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There were fireworks.  It was
The Fourth of July.  People lay
On their backs in the grass,
And were awed.  When the frantic
Finale was over, they stood up
And clapped, and then packed
What they'd brought, and went
Pell mell, like Sooners, from
Where they'd been laying, to cars,
Into traffic, eventually home.
I was among them, a skeptic,
No jingo, a communist, actually,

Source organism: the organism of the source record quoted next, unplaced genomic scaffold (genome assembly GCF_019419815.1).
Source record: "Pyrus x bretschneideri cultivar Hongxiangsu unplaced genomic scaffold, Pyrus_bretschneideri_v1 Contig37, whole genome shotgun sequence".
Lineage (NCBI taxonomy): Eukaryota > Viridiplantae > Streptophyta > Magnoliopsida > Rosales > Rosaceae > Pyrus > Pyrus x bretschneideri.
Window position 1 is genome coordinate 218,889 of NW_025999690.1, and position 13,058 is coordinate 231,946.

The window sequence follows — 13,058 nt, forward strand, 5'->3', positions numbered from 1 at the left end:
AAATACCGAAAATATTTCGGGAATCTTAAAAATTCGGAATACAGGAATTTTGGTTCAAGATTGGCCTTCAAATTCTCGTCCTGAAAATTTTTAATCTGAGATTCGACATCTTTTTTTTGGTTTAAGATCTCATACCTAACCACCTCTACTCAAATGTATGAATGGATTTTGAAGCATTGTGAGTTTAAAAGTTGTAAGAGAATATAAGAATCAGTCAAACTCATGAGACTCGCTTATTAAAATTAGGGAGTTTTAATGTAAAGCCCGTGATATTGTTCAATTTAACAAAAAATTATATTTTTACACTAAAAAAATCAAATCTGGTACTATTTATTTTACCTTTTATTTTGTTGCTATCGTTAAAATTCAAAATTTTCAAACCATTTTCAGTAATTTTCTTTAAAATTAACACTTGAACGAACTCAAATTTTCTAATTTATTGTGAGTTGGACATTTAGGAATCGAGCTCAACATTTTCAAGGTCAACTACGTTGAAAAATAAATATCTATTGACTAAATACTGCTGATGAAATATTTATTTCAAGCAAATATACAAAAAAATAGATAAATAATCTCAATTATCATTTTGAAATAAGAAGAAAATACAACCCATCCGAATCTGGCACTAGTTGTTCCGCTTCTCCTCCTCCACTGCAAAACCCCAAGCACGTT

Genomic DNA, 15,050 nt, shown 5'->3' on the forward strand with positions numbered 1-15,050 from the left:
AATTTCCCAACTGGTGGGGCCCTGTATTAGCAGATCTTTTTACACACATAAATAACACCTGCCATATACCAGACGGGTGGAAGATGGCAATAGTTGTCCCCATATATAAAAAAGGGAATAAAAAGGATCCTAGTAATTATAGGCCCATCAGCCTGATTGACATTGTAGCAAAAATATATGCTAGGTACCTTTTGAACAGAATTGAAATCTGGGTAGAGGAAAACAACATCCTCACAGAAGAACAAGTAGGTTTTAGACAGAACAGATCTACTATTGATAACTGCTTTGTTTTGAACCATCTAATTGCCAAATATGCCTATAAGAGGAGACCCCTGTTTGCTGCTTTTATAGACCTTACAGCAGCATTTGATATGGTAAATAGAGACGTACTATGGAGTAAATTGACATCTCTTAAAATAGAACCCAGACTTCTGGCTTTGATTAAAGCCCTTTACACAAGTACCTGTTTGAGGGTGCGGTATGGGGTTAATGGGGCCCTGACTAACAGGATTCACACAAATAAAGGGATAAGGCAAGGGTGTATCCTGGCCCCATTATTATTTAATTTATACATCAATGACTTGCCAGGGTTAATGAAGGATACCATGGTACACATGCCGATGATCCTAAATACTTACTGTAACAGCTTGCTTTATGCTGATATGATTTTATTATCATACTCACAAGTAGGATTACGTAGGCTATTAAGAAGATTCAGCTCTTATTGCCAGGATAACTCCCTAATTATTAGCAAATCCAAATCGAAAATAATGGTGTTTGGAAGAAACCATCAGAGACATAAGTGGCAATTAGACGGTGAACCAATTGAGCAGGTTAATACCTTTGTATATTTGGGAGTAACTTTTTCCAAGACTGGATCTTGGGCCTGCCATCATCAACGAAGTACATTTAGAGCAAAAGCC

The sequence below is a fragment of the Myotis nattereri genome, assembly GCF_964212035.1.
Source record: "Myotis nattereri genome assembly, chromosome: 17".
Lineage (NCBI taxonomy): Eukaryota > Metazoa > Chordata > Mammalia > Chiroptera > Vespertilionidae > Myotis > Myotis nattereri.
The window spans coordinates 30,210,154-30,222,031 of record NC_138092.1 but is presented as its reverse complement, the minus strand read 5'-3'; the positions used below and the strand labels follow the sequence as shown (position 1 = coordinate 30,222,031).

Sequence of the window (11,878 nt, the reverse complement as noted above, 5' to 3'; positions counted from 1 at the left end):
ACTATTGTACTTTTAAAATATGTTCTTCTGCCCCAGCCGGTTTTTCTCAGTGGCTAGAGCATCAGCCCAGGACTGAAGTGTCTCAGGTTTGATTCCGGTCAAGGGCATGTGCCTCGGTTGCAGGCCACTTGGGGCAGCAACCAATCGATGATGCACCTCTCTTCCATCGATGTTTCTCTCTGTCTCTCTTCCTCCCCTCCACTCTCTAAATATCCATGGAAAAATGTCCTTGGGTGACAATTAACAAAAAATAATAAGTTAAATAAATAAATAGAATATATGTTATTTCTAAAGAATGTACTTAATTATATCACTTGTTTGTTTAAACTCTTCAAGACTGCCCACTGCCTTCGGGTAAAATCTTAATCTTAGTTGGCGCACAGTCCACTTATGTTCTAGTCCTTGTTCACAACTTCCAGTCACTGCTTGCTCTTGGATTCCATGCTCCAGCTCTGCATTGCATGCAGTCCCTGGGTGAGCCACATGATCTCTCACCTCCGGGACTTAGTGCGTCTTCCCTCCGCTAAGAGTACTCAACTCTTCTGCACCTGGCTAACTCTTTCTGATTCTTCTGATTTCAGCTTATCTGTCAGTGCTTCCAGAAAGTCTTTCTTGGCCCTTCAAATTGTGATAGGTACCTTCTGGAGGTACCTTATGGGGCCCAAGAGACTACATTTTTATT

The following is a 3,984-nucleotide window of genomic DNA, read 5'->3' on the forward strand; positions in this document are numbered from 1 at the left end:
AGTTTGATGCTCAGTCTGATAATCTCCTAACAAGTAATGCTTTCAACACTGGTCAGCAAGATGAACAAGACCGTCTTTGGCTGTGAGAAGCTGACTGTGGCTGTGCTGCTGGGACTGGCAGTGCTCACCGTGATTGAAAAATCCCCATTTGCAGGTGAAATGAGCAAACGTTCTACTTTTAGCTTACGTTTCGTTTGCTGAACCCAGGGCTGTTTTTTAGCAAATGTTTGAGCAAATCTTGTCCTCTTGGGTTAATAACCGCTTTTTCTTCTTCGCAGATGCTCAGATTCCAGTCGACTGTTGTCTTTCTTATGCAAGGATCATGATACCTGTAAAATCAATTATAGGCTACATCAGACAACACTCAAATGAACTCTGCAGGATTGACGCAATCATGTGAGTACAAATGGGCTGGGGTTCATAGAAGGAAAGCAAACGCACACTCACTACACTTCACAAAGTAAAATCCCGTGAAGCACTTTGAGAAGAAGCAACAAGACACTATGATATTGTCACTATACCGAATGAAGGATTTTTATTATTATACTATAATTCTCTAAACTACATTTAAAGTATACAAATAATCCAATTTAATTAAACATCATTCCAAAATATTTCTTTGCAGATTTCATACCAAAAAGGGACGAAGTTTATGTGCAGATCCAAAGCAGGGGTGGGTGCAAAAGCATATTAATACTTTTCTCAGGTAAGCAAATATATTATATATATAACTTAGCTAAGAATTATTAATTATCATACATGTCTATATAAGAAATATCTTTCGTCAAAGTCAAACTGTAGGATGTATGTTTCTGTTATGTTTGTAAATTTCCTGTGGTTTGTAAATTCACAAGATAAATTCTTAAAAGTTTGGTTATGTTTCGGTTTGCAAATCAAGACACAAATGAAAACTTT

There for the flowers which bloomed
In the air, for the odor of sulphur,
And your evanescence.  I loved
You at that time.  I think I still do,
But you're gone, like the fireworks.
Little remains, marks in the grass
From the thousands of backs,
Beer cans in bins, and boxes
Of pizza, and also, of course,
My ridiculous longing for someone,
Who, I believe, never intended
To do more than light up my sky.

© Lawrence Beck 2023